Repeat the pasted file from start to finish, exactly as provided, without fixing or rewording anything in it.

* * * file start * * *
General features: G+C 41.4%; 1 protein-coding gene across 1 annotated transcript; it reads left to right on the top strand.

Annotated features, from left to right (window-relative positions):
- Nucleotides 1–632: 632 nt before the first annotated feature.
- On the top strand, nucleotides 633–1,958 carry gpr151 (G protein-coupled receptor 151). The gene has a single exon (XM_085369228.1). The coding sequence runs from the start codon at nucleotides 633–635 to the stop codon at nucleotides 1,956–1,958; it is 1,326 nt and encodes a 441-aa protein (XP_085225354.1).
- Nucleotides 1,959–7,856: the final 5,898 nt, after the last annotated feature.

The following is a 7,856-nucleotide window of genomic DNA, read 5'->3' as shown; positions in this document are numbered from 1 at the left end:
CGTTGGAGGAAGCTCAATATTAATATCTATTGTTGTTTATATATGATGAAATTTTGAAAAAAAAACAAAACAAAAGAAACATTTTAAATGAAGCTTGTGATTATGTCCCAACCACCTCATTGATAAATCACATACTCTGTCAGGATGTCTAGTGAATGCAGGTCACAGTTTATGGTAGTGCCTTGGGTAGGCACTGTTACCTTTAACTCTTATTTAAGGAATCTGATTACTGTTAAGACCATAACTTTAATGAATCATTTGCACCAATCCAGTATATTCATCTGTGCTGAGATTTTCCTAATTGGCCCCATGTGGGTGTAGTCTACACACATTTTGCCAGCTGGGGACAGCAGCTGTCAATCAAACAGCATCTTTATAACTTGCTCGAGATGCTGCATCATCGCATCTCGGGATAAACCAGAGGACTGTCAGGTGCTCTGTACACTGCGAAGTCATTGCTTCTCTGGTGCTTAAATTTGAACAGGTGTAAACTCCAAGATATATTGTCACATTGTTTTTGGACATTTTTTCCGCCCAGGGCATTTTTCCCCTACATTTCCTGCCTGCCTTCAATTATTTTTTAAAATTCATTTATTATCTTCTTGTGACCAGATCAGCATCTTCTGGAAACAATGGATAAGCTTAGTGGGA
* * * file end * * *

General features: G+C 41.4%; 1 protein-coding gene across 1 annotated transcript; it reads left to right on the top strand.

Annotated features, from left to right (window-relative positions):
- Nucleotides 1–632: 632 nt before the first annotated feature.
- On the top strand, nucleotides 633–1,958 carry gpr151 (G protein-coupled receptor 151). The gene has a single exon (XM_085369228.1). The coding sequence runs from the start codon at nucleotides 633–635 to the stop codon at nucleotides 1,956–1,958; it is 1,326 nt and encodes a 441-aa protein (XP_085225354.1).
- Nucleotides 1,959–7,856: the final 5,898 nt, after the last annotated feature.

The following is a 7,856-nucleotide window of genomic DNA, read 5'->3' as shown; positions in this document are numbered from 1 at the left end:
CGTTGGAGGAAGCTCAATATTAATATCTATTGTTGTTTATATATGATGAAATTTTGAAAAAAAAACAAAACAAAAGAAACATTTTAAATGAAGCTTGTGATTATGTCCCAACCACCTCATTGATAAATCACATACTCTGTCAGGATGTCTAGTGAATGCAGGTCACAGTTTATGGTAGTGCCTTGGGTAGGCACTGTTACCTTTAACTCTTATTTAAGGAATCTGATTACTGTTAAGACCATAACTTTAATGAATCATTTGCACCAATCCAGTATATTCATCTGTGCTGAGATTTTCCTAATTGGCCCCATGTGGGTGTAGTCTACACACATTTTGCCAGCTGGGGACAGCAGCTGTCAATCAAACAGCATCTTTATAACTTGCTCGAGATGCTGCATCATCGCATCTCGGGATAAACCAGAGGACTGTCAGGTGCTCTGTACACTGCGAAGTCATTGCTTCTCTGGTGCTTAAATTTGAACAGGTGTAAACTCCAAGATATATTGTCACATTGTTTTTGGACATTTTTTCCGCCCAGGGCATTTTTCCCCTACATTTCCTGCCTGCCTTCAATTATTTTTTAAAATTCATTTATTATCTTCTTGTGACCAGATCAGCATCTTCTGGAAACAATGGATAAGCTTAGTGGGA